Year five was less miles again and I continued to commute in a knock-about car – a 2013 Ford Focus Electric – okay, I sound like a spoilt brat. The thing is, the Roadster has become that “Polished to a reflective shine, weekend car” that comes out when it’s not raining and/or someone needs to have their idea of what an electric cars is… Reset at 0.7G.

Year five also heralded the arrival of the “Roadster Sport Suspension upgrade” – New Jersey roads are not kind and pummeled the basic stock shocks to death, but hey, make lemonade right?

Where do we stand after five years and 40,000 miles?

  • Brake pads: None.
  • Oil: None.
  • Exhaust components: None.
  • Emission system parts: None.
  • Major component replacements: None
  • Minor component replacement: 3 Trouble with the TPMS, replacement of the the tiny 12V backup battery – now a Li-ion one (cue nerdy “Ooow”) and, shock absorbers pummeled to death by the New Jersey potholed roads.
  • Self-inflicted component replacements: 3… I snapped off the indicator stalk getting in one day, I broke the interior lamp trying to upgrade it to LED and the drivers door mirror wouldn’t co-exist in the same physical space as a passing SUV.
  • Tires: 8… Traffic lights, 0-60 in 3.9, say nothing.
  • AC fluid: 4 recharges – It’s a Tesla Roadster thing, they recharge it every year, not sure why.
  • New Jersey Inspection stickers: -1

I’m particularly proud of that last one. In New Jersey, all cars are inspected every year after their fifth birthday. Much like many countries and states, NJ inspects cars but, with today’s electronic systems for bulb failure, tire pressures and more, it has become little more than an emissions test. So little that 100% electric vehicles like the Roadster no longer require the test. As a result I was able to pull off the sticker when it expired. There’s a certain feeling of mischief in flagrantly parading a car around that’s deliberately missing part of its government branding.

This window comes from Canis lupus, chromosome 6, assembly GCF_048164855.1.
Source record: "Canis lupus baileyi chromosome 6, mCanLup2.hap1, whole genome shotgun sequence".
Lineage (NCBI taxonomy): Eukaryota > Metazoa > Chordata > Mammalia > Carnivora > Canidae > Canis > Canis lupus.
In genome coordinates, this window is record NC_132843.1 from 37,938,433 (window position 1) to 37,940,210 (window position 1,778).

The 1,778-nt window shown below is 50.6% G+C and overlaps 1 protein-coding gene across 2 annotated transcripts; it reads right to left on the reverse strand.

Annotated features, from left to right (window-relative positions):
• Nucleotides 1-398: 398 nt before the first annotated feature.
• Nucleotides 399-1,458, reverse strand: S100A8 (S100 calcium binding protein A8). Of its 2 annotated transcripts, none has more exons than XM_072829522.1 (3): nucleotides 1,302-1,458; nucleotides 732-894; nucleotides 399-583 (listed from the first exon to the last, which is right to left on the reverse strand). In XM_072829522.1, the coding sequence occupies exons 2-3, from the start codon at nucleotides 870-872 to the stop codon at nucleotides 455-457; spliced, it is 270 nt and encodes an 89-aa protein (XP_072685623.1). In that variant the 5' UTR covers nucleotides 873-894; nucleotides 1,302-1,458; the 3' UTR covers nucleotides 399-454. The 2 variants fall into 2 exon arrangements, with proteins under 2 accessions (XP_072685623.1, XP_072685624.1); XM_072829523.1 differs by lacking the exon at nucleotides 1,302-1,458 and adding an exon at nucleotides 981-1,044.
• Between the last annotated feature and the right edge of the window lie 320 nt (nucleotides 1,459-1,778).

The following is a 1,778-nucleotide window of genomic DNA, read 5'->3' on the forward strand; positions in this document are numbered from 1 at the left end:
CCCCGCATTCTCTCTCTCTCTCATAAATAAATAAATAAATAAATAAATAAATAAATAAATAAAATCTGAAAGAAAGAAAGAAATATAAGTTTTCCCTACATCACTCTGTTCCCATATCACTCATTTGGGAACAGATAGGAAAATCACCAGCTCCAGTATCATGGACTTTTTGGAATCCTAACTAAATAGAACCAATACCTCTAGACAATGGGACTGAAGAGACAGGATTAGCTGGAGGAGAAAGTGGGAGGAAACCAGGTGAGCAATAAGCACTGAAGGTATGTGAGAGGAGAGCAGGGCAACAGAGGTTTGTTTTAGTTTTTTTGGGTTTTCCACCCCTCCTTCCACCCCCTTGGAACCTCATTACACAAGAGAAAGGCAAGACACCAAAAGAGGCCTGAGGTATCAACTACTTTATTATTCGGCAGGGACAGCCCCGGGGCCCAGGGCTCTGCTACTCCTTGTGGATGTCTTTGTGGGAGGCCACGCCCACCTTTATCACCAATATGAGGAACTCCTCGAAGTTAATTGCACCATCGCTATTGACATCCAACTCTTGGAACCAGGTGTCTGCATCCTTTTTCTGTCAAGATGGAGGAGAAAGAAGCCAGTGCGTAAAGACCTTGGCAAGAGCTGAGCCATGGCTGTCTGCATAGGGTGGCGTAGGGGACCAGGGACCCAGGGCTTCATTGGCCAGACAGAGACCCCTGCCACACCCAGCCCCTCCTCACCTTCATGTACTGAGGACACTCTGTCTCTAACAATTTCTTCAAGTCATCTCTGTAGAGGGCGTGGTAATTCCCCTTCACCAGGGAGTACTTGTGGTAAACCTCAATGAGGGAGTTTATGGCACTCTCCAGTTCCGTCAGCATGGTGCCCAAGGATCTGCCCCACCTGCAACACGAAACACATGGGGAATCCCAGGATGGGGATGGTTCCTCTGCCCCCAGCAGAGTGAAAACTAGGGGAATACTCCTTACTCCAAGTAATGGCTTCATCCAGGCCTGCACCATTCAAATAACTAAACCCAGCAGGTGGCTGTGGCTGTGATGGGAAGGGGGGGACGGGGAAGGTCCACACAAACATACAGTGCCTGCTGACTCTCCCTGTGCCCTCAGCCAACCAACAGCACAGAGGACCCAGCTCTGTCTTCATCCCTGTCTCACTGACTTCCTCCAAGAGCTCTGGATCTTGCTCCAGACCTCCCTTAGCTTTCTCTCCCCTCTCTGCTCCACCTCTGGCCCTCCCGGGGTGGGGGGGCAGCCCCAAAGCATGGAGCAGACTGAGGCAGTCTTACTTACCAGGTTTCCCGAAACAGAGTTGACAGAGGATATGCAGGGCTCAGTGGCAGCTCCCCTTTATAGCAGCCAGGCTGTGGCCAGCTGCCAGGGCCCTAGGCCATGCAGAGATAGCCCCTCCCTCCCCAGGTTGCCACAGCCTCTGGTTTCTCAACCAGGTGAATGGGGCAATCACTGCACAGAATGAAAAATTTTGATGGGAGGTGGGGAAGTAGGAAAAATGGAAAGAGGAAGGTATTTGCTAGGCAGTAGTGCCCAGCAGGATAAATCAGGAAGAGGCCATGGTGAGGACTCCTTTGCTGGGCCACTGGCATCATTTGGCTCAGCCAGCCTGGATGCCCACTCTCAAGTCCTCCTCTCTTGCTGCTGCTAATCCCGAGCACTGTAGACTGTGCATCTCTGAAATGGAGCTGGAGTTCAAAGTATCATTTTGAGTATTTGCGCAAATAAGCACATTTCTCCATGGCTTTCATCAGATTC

The place on the screen where we normally find an intrusive sticker.

The place on the screen where we normally find an intrusive sticker.

So, did I miss anything? Ah, yes, the range! Well, this is where the story turns from good to great. Two things kill battery capacity, cycle life and calendar years. Our New Jersey temperature extremes from -20℃ / -4℉ to +40℃ / 104℉ don’t help either however, after about 215 battery charge cycles and five calendar years my range on the, fairly accurate, display has changed from:

  • Regular charge peak, in summer: 195 down to 185 miles
  • Full charge: 242 down to 231 miles

I’ve lost about 5% of my available range. That’s it.

Others have lost more, some suspect problems with their batteries, some suspect more rigorous use and/or less than perfect storage. To be fair, my car has spent most of its life in a garage, on power and at room temperature. It’s spent little time out in the bitter cold or in the scorching sunlight away from its power feed, it’s been able to warm or cool itself at will. I’ve resisted the urge to charge it right up to its limit and have only discharged it to a few percent a couple of times. It’s lived the battery equivalent of the high life. But, that’s not something that’s too hard to do.

But, what about Tesla Motors themselves? Well, they’ve grown up. My maintenance in the first few years was done by Raph’ who would stop by and fix things up in my driveway. By year four, Tesla built a service center near me that I have to take the car to. It’s closer to me than the Ford dealership, about the same as BMW so, same there. The people there are pleasant and helpful – same as BMW then, the place is spotless… no comparison there then.

Tesla Motors has reached a level of maturity it seems – they’re no worse than any regular dealer in my opinion, only better in many ways – the product is better so, that’s a leg up for them that they leverage at every opportunity – they’re even talking about power-train upgrades being developed for my car!

So, did I dodge a bullet or make a shrewd choice? I researched the technology and the company a little but, there was a great deal of blind faith. It worked out well and paid off for me but, my heart felt condolences go out to those that bet on Fisker and Aptera – I understand and admire your passion.

Tesla Roadster Rally 2009 NYC

Tesla Roadster Rally 2009 NYC


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  • BenBrownEA